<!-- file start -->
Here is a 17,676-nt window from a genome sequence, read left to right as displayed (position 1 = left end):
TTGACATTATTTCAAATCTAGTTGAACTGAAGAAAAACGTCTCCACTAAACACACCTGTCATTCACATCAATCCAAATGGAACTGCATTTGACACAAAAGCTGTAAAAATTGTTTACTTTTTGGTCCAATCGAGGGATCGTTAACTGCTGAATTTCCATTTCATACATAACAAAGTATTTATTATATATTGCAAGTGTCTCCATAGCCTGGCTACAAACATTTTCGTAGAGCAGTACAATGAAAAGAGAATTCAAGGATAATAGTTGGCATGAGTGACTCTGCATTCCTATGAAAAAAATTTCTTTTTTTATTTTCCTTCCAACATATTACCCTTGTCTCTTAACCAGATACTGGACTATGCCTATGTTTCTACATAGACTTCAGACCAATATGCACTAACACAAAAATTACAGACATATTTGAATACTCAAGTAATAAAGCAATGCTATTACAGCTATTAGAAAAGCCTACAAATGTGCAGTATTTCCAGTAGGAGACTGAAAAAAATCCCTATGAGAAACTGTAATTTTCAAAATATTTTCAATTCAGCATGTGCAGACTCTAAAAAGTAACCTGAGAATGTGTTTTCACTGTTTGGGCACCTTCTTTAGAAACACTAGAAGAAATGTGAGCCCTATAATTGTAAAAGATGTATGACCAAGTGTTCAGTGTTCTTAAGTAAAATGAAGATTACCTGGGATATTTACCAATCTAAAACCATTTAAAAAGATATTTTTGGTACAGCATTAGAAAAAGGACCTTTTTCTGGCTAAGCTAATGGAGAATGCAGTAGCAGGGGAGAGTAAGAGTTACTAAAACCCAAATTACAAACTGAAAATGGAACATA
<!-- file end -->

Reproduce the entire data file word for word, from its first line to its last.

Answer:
Here is a 17,676-nt window from a genome sequence, read left to right as displayed (position 1 = left end):
TTGACATTATTTCAAATCTAGTTGAACTGAAGAAAAACGTCTCCACTAAACACACCTGTCATTCACATCAATCCAAATGGAACTGCATTTGACACAAAAGCTGTAAAAATTGTTTACTTTTTGGTCCAATCGAGGGATCGTTAACTGCTGAATTTCCATTTCATACATAACAAAGTATTTATTATATATTGCAAGTGTCTCCATAGCCTGGCTACAAACATTTTCGTAGAGCAGTACAATGAAAAGAGAATTCAAGGATAATAGTTGGCATGAGTGACTCTGCATTCCTATGAAAAAAATTTCTTTTTTTATTTTCCTTCCAACATATTACCCTTGTCTCTTAACCAGATACTGGACTATGCCTATGTTTCTACATAGACTTCAGACCAATATGCACTAACACAAAAATTACAGACATATTTGAATACTCAAGTAATAAAGCAATGCTATTACAGCTATTAGAAAAGCCTACAAATGTGCAGTATTTCCAGTAGGAGACTGAAAAAAATCCCTATGAGAAACTGTAATTTTCAAAATATTTTCAATTCAGCATGTGCAGACTCTAAAAAGTAACCTGAGAATGTGTTTTCACTGTTTGGGCACCTTCTTTAGAAACACTAGAAGAAATGTGAGCCCTATAATTGTAAAAGATGTATGACCAAGTGTTCAGTGTTCTTAAGTAAAATGAAGATTACCTGGGATATTTACCAATCTAAAACCATTTAAAAAGATATTTTTGGTACAGCATTAGAAAAAGGACCTTTTTCTGGCTAAGCTAATGGAGAATGCAGTAGCAGGGGAGAGTAAGAGTTACTAAAACCCAAATTACAAACTGAAAATGGAACATA